It never fails - the one day out of the weekend that I have for getting things done on the homestead, will be the day of abysmal weather.  On Saturday - my one day "off" - it rained the entire day.  That's not entirely true.  It threatened rain from when I awoke (4A) to when it actually started and didn't stop (11A).  Within that damp window of time, I was able to let the sheep eat some grass (not a lot!  In spring I suffer from extreme BF - Bloat Fear), did some frantic weeding of the rhubarb, threw a half bushel of shavings into the duck hut, did two loads of laundry, knitted, fed everyone, and swept the kitchen floor.  Then I was out of the door and up to VT to get my main air filter replaced for the umpteenth time (thank you NOT, mice), then over to the farm to put in my trade-time.  While we were planting peppers and eggplants in the greenhouse, it started to rain.

It was raining steadily by the time I got home, but there were things to get done outside, rain or not.  I spent an hour trimming and planting willow whips, hoping to eventually create a living fence across the front of my property.  The trucks and dust create such a hazard, that I had to come up with something.  Ideally, one should create a narrow hole about 8" deep in which to place your whips.  Since my property is about 20% stone (ergo - two gravel pits), I am lucky if I can pound down 6".  I am sure the people on my road think I'm crazy, but that's okay with me.  I got fourteen whips planted and thoroughly watered before I threw in the wet towel and retreated inside.  Let's hope that they take hold.

As you can tell from the photograph, I was again laden in leafy goodness!  I got five heads of jewel-like lettuce (green and red - on left), two bags of mixed Asian greens, a box of mixed microgreens (delish!), a bag of spinach/kale, a bunch of red mustard greens, a bag of tiny turnips and greens, and a bag of Shiitake mushrooms!

Sunday (a belated Happy Mothers Day to you all, mothers of skinned, furred, feathered, scaled babes) which started with a cozy session with two of my four (counting Layla because she's temporarily my babe).

It's a little difficult to get a good pic when they
are right on top of you!
I made a peach/blueberry pie to take up to VT for our MD dinner and it was the first time I had made a fruit pie with frozen fruit. It may also be my last.  I did a lot of research online and followed what was, I was assured, the best method for baking it.  NOT.  It was watery and ruined and a total disappointment.  I even cracked and made non-GF pie crust.  Poo.  (For you skilled bakers **cough**Mama Pea**cough**, I baked it on the lower shelf in a hot oven - 450* - for 20 minutes, then at 350* for 40 minutes.  Actually, almost 50 minutes.)  Any input would be greatly appreciated.

I would also like to point out that Sunday was beautiful.  Because of all the baking (pie and barn crew), I didn't get much time outside.  I let the sheep out on a short foray into the grass, and did a little tidying up on the deck.  Then it was out the door again, to the transfer station, to the garden center to pick up my annual MD hanging basket, Home Depot for a replacement bulb for the halogen light over my sink and then to my sister's for dinner with the bad pie.  Sigh.  Then a quick trip to the grocery store for cat food, then home again.  I arrived home later than I had hoped and I was too pooped to do much more outside.  I have another interrupted weekend next weekend, but I am determined to take a couple of days off before Memorial weekend so that I can make some progress.  I mean, there should be a least ONE day of nice weather all to myself in five days, right?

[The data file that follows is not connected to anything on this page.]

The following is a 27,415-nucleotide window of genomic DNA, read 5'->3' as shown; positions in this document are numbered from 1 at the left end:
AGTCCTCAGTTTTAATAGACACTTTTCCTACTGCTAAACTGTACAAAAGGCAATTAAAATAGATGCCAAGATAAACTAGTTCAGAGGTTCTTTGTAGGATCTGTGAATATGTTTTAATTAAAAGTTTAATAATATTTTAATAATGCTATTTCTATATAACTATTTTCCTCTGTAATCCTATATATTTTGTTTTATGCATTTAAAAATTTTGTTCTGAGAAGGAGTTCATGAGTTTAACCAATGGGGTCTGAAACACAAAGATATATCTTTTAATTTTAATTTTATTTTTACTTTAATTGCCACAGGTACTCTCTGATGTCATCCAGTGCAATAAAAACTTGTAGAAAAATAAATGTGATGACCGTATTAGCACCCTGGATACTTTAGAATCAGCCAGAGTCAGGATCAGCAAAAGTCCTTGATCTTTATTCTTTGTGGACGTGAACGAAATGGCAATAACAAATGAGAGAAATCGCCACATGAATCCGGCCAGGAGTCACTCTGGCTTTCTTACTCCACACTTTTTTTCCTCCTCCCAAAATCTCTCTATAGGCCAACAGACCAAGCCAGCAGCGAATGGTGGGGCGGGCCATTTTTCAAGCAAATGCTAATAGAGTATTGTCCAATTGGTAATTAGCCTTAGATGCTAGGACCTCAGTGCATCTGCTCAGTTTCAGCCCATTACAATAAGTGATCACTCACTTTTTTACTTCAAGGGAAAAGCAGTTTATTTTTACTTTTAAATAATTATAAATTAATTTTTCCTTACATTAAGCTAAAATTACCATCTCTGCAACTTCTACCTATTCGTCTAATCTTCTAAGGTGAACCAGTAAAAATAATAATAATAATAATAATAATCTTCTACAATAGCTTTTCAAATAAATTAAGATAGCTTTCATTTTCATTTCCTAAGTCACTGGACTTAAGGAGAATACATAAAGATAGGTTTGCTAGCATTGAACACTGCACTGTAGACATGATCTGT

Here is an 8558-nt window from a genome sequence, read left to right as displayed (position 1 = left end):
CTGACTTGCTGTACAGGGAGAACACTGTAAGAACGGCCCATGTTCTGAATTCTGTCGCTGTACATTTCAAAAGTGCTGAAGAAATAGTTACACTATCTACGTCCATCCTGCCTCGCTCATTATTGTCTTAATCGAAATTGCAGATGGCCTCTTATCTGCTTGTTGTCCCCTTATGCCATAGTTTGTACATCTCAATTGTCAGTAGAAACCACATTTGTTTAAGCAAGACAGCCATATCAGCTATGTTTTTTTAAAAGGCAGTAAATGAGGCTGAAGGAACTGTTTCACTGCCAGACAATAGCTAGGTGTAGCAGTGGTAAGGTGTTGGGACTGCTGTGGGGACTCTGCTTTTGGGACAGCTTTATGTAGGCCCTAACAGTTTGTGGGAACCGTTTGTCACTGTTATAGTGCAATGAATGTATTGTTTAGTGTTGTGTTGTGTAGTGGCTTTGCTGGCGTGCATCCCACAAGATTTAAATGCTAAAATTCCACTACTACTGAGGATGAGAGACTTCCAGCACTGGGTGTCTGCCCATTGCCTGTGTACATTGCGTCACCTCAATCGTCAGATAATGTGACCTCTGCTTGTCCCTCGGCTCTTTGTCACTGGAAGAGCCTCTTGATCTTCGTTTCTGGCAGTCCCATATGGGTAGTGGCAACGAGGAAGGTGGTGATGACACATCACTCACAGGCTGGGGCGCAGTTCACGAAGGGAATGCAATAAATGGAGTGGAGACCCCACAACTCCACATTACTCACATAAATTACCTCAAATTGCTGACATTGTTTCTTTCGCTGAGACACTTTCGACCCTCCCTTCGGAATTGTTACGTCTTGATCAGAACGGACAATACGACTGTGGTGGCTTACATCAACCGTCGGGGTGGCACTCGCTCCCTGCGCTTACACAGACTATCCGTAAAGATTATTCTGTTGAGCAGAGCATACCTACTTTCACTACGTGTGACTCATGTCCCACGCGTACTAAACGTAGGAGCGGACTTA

Early mornings are all about Slimmie and me.  The dogs are not early risers, so Slimmie gets some one-on-one Mom Time.  I do adore him.

Monday, May 7, 2018

It's Baaaaa-aack!

The Pergola has Re-Risen!
My pergola was re-assembled and is complete, with the exception of one corner brace, that will be installed later today.  It has been moved forward to allow clearance from the roof.  It is nice to have it back.  Peanut Butter is madly in love with the young man who erected it and it was all I could do to keep him from getting out of the door so he could "help".

Saturday was a glorious day - sun, soft breezes.  Sunday was its polar opposite - cold, dank, dreary, grey, constant drizzle and downright rain all day long.  This was the day the pergola went up!  I had my mother for an overnight stay, Saturday into Sunday.  It is so nice to spend one-on-one time with her and it gives her a break from Dad.  Following our usual schedule for these things, I went up for lunch, popped her in the car and drove her to my neighbor's, who is also her bestie.  There they could visit, undisturbed, while I zipped home and picked up Layla and drove to her first adoption clinic.  We discovered - ahem - that Layla gets car sick.  Sigh.  She was a big hit and stirred up some interest, so we might be getting a call soon for her to go out on trial.  Poor girl had a completely empty tummy for her trip back.  I tucked her into her bed to recover, then retrieved my mother and we settled in for a chat and dinner.  She spent most of her time firmly wedged between Mr. Butters and Layla, with Lovey trying to vie for her attention, too.  Good thing she likes dogs!  Mr. Butters feels the need to show off for visitors - flinging himself about, ferociously dealing with dog toys and sofa cushions.  Then, Lovey and Butters staged an epic (and hysterical) wrestling match for our entertainment.

Sunday morning, we headed for the Firehouse Breakfast and she met the Breakfast Club boys and I got hugged more than I have in the last fifteen years.  Whoa.  I think they missed me and my genuine maple syrup!  I dropped her at home, then headed to M's farm, where I put in an abbreviated session in the greenhouse.  It had started raining about 5A and did not stop once all day.  We got beds weeded and watered, greens harvested and more plants out to harden off.  My haul for the day:  one bag of mixed Asian greens, one bag of tiny turnips+greens, a bag of mustard greens, two bags of kale/spinach mix, a jar of honey, two boxes of microgreens, and some oyster mushrooms!  Wowza!  Needless to say, I have a wealth of salad fixings!!!